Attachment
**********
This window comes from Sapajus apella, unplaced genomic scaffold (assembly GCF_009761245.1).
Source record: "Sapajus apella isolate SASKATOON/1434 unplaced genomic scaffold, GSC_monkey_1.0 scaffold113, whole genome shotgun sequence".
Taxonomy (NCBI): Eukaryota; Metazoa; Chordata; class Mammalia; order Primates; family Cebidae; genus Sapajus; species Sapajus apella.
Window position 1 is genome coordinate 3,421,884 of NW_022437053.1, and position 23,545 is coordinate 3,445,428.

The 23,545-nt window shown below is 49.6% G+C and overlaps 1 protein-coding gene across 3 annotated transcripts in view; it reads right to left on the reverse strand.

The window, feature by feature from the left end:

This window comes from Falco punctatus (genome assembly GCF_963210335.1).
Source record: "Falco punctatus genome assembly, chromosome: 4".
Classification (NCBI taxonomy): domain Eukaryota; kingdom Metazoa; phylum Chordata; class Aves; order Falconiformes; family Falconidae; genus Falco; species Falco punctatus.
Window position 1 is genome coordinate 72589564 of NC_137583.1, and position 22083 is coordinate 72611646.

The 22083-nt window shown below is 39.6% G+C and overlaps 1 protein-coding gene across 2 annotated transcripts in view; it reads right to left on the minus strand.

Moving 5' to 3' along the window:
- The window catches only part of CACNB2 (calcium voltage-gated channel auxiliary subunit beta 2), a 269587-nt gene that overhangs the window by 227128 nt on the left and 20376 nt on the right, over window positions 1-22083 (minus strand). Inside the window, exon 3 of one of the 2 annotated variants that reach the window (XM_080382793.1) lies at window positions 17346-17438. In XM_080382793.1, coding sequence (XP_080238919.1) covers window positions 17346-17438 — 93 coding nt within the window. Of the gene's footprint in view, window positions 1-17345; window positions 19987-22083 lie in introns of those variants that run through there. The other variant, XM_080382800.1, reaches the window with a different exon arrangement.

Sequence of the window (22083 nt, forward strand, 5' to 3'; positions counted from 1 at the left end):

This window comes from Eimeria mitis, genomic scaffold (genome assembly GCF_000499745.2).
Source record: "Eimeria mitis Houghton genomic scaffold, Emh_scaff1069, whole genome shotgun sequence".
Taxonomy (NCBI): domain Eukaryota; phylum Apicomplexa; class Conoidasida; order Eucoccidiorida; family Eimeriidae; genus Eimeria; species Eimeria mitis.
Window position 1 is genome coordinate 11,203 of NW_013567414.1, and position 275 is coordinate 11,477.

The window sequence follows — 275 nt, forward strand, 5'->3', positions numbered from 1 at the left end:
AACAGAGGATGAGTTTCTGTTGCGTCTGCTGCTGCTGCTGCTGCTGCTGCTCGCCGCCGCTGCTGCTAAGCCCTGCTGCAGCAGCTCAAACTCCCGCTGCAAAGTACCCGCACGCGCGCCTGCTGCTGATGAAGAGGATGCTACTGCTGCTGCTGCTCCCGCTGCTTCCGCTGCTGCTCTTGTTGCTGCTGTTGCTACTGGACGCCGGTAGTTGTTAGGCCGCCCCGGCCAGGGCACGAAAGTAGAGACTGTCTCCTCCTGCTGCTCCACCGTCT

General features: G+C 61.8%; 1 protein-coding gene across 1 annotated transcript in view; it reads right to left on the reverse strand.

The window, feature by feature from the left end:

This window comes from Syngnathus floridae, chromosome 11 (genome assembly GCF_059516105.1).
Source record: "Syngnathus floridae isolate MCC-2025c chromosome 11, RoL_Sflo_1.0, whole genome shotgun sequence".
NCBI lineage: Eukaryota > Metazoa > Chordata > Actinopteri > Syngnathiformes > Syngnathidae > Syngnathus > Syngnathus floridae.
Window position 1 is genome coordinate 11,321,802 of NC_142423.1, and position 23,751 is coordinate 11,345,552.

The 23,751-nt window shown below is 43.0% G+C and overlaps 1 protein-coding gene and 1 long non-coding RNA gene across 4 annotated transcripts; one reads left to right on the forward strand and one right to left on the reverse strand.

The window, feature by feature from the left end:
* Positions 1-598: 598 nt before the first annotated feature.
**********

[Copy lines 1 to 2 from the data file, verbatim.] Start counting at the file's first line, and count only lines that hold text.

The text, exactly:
This window comes from Sapajus apella, unplaced genomic scaffold (assembly GCF_009761245.1).
Source record: "Sapajus apella isolate SASKATOON/1434 unplaced genomic scaffold, GSC_monkey_1.0 scaffold113, whole genome shotgun sequence".